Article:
Somewhere along the line, Bob let it slip that he had been diagnosed with cancer, but he seemed so unworried about it that I didn’t quite grasp the immediacy of his condition. As the project wore on, he became less consistent in replying to my posts, but would sometimes come roaring back, writing a series of passionate defenses, personal reminiscences and general appreciations of the role some of these albums had played in his life. Even where we sharply disagreed, he seemed glad to have the opportunity to reflect on the music that he loved. The last such outpouring came just a few weeks before I received word that he was within the final hours of his life. Though I didn’t even know him all that well in person, I wept when I heard the news.
The blog carried on, of course, but it never felt quite the same without having Bob there to read and offer his thoughtful replies. Though great conversations carried on with other readers, an essential voice was missing from the mix which I have missed terribly. And especially here, near the very end, and on an album I know Bob loved, I feel a real sadness that he’s not here to round this thing out with me. Best to you, Bob, wherever you are–and thank you.
April 20, 2015
So, Brian Wilson has a new album out. I haven’t heard it yet. (I’ll probably dutifully buy it and hardly ever listen to it.) But the release has occasioned a round of some pretty good interviews. In one of them, for some reason, the interviewer asked him what he thought of punk rock, and Brian Wilson says, effectively, “punk? what is that? I don’t think I know what that is.” The interviewer explains that it was a kind of loud, aggressive music popular in the late seventies, and good ol’ Brian Wilson says something like, “oh, yeah, no–I never listened to that stuff.” And why should he have? He was pretty deeply sunk into his mentally frail reclusive lifestyle at the time. But also, he was a genius–one of a handful of artists on this list who truly deserves that designation–and why should he have to expose himself to kinds of music whose virtues, such as they are, are at best irrelevant to the particulars of his genius, and by some interpretations, downright hostile to them. (Although it turns out that Joe Strummer cited The Beach Boys as one of his first and biggest musical inspirations. So what the hell do I know?)
In any event, punk is something that the rest of who are not so constituted as to find it all that interesting have to find a way to reconcile themselves to, at least insofar as we want to maintain our credentials as reasonably well rounded music enthusiasts. Because, as should be obvious by the assertion that this is the eighth greatest album of all time, the critical consensus is that punk was an important development in the history of twentieth century music–among the last and most important true musical cataclysms. Dave Marsh, a critic I love though often disagree with, called this album “the Blonde on Blonde of its generation”–a characterization that, for me, makes its ranking exactly one above that much better record that much more unfortunate. But in any event, I did my best to approach this album respectfully, mindful of the fact that a probable majority of serious music lovers and scholars believe this album to be important in a way that I ought not be so obtuse as to dismiss outright.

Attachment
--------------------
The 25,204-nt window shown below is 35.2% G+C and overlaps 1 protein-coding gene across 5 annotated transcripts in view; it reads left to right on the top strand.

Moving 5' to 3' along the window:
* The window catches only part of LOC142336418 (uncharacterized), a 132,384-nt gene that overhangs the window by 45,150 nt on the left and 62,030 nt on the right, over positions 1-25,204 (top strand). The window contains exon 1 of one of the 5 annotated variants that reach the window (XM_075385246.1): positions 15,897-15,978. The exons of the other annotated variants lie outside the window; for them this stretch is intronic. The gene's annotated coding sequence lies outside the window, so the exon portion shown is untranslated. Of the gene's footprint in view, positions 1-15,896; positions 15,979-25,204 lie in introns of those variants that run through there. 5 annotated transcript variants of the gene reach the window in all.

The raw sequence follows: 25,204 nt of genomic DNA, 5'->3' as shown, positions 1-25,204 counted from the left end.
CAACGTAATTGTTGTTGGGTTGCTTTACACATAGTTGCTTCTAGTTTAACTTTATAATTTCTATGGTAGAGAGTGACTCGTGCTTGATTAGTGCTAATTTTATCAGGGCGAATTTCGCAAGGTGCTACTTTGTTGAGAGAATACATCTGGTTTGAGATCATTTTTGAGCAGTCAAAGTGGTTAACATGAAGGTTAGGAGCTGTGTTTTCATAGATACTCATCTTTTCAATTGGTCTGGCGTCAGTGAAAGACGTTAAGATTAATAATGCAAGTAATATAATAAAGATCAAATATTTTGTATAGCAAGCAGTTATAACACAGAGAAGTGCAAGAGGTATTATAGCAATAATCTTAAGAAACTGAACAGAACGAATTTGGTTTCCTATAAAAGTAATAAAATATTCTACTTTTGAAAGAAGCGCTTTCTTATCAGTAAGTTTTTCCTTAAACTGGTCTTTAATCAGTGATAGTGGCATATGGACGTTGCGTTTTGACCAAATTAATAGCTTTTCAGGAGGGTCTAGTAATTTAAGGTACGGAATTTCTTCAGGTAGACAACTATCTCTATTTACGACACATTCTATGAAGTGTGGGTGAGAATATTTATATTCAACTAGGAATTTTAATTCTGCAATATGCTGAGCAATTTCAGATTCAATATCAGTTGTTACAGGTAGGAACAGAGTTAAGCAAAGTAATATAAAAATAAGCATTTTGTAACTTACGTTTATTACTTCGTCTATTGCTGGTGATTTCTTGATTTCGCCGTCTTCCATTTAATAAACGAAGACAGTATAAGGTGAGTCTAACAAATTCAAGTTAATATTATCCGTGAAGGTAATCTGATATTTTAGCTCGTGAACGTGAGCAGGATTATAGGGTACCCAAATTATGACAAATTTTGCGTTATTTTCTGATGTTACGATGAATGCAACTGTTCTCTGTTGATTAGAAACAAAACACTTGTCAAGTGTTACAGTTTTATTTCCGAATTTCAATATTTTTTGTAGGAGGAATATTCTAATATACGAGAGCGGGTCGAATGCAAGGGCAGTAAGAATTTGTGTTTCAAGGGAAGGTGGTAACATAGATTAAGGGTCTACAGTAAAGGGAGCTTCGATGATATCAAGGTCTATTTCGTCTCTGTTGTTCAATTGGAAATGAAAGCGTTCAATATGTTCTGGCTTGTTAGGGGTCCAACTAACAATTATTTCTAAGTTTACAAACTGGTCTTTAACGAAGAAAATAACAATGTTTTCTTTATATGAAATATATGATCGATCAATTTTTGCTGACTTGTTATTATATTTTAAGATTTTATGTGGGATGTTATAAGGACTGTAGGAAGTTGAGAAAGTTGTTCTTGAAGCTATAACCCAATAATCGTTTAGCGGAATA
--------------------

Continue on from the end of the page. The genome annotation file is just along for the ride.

And happily, though it persists in not really being my kind of album, I found that I hated it a good deal less than I expected, and even found myself kind of tentatively enjoying myself on a few tracks. Part of me had hoped to be able to be a wiseass and say that I liked this double album better than Sandinista, a triple album, but not as well as their eponymous single album debut, and that that ranking was purely a function of their respective lengths. But as it turned out, this was indeed the best of the lot–an album that allows itself to sound almost like good, hard power pop in places rather than all out, nihilistically aggressive punk rock, and whose flirtations with reggae provide a welcome rhythmic contrast without tipping too much over into the kind of interminable world-musicy self-seriousness of Sandinista. Following my review of that album, one reader (and an old friend) wondered something along the lines of “You don’t like The Clash? What the hell’s the matter with you?” I don’t know if he actually ever sat through that entire long and taxing record before, but it seemed obvious enough to me that its protracted pretensions wouldn’t be for everyone. The shorter, sharper debut album had less to complain about, though its “we’re angry about stuff and all our songs sound the same” ethos was also, as far as I was concerned, not an unqualified winner. But, while I could in no way be said to have loved this whole album, I must concede that there were parts of it that reached that kind of universal-feeling appeal that might make some sense out of that question. Though more generally, I couldn’t really tell you what the hell’s the matter with me.